II. We know we are endued with capacities of action, of happiness, and misery; for we are conscious of acting, of enjoying pleasure, and suffering pain. Now, that we have these powers and capacities before death, is a presumption that we shall retain them through and after death ; indeed, a probability of it abundantly sufficient to act upon, unless there be some positive reason to think that death is the destruction of those living powers; because there is in every case a probability, that all things will continue as we experience they are, in all respects, except those in which we have some reason to think they will be altered. This is that kind* of presumption or probability from analogy, expressed in the very word continuance, which seems our only natural reason for believing the course of the world will continue to-morrow, as it has done so far as our experience or knowledge of history can carry us back. Nay, it seems our only reason for believing, that any one substance now existing will continue to exist a moment longer -the Self-existent substance only excepted. Thus, if men were assured that the unknown event, death, was not the destruction of our faculties of perception and of action, there would be no apprehension that any other power or event, unconnected with this of death, would destroy these faculties just at the instant of each creature's death ; and therefore no doubt but that they would remain after it: which shows the high probability that our living powers will continue after death, unless there be some ground to think that death is their destruction.* For if it would be in a manner certain that we should survive death, provided it were certain that death would not be our destruction, it must be highly probable we shall survive it, if there be no ground to think death will be our destruction.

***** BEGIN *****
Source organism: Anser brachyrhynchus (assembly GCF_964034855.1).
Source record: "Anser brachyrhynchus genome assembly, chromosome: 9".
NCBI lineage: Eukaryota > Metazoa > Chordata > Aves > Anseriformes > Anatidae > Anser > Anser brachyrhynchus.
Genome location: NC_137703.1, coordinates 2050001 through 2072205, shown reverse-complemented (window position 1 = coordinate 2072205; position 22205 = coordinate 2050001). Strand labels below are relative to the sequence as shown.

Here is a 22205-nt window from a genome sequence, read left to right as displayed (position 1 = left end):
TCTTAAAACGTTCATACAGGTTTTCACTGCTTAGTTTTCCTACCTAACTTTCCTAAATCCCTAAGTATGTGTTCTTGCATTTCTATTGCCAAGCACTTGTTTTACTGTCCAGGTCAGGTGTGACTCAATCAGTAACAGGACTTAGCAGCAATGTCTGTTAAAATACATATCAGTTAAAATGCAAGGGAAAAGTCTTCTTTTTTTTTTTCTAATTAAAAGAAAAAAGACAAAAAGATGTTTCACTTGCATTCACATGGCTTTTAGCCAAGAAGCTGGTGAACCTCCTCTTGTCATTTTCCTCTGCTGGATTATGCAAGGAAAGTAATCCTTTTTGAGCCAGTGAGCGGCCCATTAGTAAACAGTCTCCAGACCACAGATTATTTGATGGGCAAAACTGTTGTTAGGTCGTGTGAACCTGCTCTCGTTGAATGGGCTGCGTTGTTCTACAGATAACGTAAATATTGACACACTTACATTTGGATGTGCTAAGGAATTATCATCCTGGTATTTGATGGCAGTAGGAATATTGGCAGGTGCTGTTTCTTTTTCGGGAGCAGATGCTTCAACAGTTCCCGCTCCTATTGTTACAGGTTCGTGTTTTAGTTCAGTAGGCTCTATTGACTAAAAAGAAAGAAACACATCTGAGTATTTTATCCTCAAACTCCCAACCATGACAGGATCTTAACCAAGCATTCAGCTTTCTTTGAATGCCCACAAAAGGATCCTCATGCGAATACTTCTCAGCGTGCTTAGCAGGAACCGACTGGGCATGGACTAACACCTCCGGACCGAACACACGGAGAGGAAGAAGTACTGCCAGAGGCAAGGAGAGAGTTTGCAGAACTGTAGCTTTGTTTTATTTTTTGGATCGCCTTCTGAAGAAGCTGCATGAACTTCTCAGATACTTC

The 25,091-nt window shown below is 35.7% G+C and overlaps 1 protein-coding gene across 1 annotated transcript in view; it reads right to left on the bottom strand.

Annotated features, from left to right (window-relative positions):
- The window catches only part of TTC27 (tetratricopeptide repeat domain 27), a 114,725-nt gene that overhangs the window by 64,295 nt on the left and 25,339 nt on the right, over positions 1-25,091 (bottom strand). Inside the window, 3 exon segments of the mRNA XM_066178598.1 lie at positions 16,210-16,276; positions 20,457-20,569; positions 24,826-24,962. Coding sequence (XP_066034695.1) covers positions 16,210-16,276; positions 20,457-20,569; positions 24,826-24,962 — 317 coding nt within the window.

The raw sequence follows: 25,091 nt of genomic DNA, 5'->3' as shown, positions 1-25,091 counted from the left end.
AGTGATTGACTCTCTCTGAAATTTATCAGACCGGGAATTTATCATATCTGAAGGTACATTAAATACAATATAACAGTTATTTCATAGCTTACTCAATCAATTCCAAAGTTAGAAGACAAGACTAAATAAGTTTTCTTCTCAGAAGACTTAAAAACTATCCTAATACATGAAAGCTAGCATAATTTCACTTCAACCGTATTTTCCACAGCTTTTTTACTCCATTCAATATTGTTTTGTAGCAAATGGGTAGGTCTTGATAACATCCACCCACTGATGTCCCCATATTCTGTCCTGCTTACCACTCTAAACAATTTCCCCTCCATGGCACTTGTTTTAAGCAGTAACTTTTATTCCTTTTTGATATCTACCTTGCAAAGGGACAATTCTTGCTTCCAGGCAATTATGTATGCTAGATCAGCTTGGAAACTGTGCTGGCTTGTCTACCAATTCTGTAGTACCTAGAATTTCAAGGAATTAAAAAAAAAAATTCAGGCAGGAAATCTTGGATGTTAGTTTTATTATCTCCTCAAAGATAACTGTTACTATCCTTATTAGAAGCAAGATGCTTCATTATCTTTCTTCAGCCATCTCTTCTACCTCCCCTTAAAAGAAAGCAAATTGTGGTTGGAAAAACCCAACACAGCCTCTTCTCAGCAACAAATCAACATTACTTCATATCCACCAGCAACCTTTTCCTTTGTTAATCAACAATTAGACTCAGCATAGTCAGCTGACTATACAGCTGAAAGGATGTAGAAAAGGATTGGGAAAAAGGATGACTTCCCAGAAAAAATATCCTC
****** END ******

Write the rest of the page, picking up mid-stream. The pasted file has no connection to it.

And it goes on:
* I say kind of presumption or probability; for I do not mean to affirm, that there is the same degree of conviction that our living powers will continue after death, as there is, that our substances will.
Now, though I think it must be acknowledged, that, prior to the natural and moral proofs of a future life, commonly insisted upon, there would arise a general confused suspicion, that in the great shock and alteration which we shall undergo by death, we, i. e. our living powers, might be wholly destroyed; yet even prior to those proofs, there is really no particular distinct ground or reason for this
* Destruction of living powers, is a manner of expression unavoidably ambiguous; and may signify either the destruction of a living being, so as that the same living being shall be incapable of ever perceiving or acting again at all ; or, the destruction of those means and instruments by which it is capable of its present life, of its present state of perception and of action. It is here used in the former sense. When it is used in the latter, the epithet present is added. The loss of a man's eye is a destruction of living powers in the latter sense ; but we have no reason to think the destruction of living powers in the former sense to be possible. We have no more reason to think a being endued with living powers ever loses them during its whole existence, than to believe that a stone ever acquires them.